Does Your School Give Favored Treatment to Athletes?

LLE, Ky. – Two Catholic school athletes who pleaded guilty to sexually assaulting a 16-year-old told police they did it because they thought it would be “funny,” according to court records released under a Jefferson County judge’s order.

Savannah Dietrich had been frustrated by what she felt was a lenient plea bargain for the two teens who pleaded guilty to sexually assaulting her in August 2011, so she tweeted their names and criticized the justice system.

Both teens, who were 16 at the time of the assault, said in interviews with a Louisville Metro Police detective before their guilty pleas that they also took explicit pictures of Savannah Dietrich with their cellphones while she was intoxicated.

After Dietrich initially complained about the plea deal the two teens received, Paul Richwalsky, chief prosecutor in the juvenile court division of the county attorney’s office, told her “get over it and see a therapist. … The jail was for ‘real’ rapists, murderers and robbers,” according to an affidavit released Thursday.

Dietrich’s lawyer, Thomas Clay, told the court that Richwalsky gave the teens favored treatment because they were athletes at Trinity High School, where Richwalsky is an alumnus, serves on the reunion committee and supports the sports teams.

The teen boys pleaded guilty to charges of first-degree sexual abuse, a felony, and misdemeanor voyeurism as part of the plea agreement. They are required to do 50 hours of volunteer work and the Kentucky Department of Juvenile Justice will determine the level of supervision and treatment needed. The conviction could be set aside and erased when the teens turn 19½ if they complete a diversion program.

The teens told Detective Chris Horn in separate interviews that they were drinking with Dietrich and a few other people at her home in August 2011 when they were left alone with the heavily intoxicated Dietrich. They said they lifted her shirt, pulled down her pants and penetrated her vagina with their fingers because, according to one of the teens, “we thought it would be funny, but it wasn’t.” They said they took two or three pictures each, put Dietrich’s clothes back on and carried her upstairs to her room. Numerous other teenagers told police that the teens showed them the pictures, according to police reports.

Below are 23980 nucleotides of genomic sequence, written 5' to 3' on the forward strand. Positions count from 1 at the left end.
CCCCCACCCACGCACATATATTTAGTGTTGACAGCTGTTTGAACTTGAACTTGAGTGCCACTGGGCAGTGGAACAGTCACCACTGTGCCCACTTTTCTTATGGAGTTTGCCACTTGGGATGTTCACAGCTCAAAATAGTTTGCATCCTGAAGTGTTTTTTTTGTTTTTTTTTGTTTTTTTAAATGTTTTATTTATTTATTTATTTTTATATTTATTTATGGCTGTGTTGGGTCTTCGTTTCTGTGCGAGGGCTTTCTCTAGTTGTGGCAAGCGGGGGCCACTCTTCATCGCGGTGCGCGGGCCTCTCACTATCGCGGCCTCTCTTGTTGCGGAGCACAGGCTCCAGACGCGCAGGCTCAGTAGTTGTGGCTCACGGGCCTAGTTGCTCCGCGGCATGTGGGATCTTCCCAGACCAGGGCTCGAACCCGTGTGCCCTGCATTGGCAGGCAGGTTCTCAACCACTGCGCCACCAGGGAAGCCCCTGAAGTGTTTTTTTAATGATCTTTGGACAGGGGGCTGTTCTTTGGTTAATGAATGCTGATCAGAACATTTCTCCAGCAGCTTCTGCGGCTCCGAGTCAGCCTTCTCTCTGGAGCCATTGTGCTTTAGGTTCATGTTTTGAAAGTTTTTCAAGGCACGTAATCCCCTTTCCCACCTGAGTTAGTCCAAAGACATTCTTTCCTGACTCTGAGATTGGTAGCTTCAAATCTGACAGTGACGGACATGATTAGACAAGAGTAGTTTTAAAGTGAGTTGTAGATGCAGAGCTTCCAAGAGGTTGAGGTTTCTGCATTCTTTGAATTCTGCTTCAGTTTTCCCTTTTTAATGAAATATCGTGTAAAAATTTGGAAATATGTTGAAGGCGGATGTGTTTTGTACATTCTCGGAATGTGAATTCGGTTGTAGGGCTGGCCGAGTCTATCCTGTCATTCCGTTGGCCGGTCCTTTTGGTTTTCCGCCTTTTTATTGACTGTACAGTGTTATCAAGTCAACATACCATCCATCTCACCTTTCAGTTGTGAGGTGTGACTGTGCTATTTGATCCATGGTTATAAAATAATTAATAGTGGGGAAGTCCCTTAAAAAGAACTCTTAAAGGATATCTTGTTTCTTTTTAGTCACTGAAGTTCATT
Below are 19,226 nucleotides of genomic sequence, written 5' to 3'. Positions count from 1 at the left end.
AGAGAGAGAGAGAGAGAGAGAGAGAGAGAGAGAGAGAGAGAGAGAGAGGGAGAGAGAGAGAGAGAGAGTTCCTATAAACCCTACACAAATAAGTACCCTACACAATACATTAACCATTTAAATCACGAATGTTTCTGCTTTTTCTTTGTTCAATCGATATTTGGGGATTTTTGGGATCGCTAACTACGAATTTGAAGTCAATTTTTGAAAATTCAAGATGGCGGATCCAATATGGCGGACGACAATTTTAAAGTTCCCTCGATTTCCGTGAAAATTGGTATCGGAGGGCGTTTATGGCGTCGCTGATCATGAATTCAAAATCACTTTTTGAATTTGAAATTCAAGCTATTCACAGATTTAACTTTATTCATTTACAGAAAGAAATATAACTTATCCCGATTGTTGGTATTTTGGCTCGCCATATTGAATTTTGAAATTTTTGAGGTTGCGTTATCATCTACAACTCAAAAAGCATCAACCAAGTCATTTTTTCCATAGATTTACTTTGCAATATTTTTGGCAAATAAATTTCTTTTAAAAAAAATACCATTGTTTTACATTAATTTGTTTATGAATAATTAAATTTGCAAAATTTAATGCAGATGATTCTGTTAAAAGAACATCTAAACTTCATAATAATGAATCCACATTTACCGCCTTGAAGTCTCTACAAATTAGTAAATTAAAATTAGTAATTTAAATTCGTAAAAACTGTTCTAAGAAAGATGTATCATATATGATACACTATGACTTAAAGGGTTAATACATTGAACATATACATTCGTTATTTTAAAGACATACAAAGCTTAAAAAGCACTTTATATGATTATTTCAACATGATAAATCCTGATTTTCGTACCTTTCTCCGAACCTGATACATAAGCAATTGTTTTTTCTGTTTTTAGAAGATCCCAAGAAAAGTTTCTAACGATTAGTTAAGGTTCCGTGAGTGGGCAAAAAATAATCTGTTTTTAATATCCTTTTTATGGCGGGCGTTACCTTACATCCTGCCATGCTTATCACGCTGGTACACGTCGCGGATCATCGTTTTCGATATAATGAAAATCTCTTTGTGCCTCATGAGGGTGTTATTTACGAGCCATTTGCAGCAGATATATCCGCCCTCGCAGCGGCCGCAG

Dietrich later learned of the teens’ plea deal, which she considered too lenient, then tweeted their names and complained about the court’s treatment of her. The lawyer for the accused at first sought to have her held in contempt for exposing what was, at the time, a confidential juvenile court proceeding. Dietrich and her parents gave permission to use her name.

The older of the two teens told police in his interview that he molested Dietrich because “she was fine with it.”

“How do you know she was fine?” police asked him.

“I mean she could have definitely been like, ‘Stop, don’t do this’ and we would have stopped, but she didn’t,” the boy responded, adding that she was conscious but “very drunk” and had “low eyelids.”

Before they were charged, the teens pleaded with Dietrich in several text messages not to go to court over what happened, according to copies of the texts released in the files.

“Savannah I know u probably think I’m the worst person in the world,” the younger teen texted her in December, asking if they could meet with her and apologize, according to the court records. “There is another way to deal with this other than jeopardizing our lives forever.”

When the older teen said their lives could be ruined, Dietrich responded in a text: “You don’t think you ruined my life forever? How would you feel knowing you basically got raped. Knowing people are seeing your pictures, tell me who all saw these pictures? It’s humiliating I feel exposed.”

Richwalsky says he told Dietrich and her mother about the plea deal and denies telling her she needed to move on or get over anything, calling the allegations “preposterous.”

The teens pleaded not guilty in March and were put on house arrest though they were allowed to go to previously scheduled college visits.

On June 26, they pleaded guilty to sexual abuse and voyeurism; their sentencing was put off for seven weeks for a required sexual-offender risk assessment.

Both teens have had to withdraw from their Catholic high school. Details about the younger teen were not available, but the Department of Juvenile Justice said the older teen had a GPA of 3.83 and was ranked 25th out of 328 students.

Jefferson County Public Schools said he would have to attend an alternative school because of the charges.

Does your school give favored treatment to a specific group of students?  Or are all students treated the same?  The perception of favored treatment is a difficult one for schools to overcome.  I believe that schools need to recognize students who “give back” whether they perform in school plays, play in the orchestra of play in sports. However, most school recognition programs favor athletics and athletes.  We give them recognition, jackets, dinners and trophies.  Why not give the same recognition to academic achieving individuals?  Schools were built to recognize academic achievement as well as athletic achievement.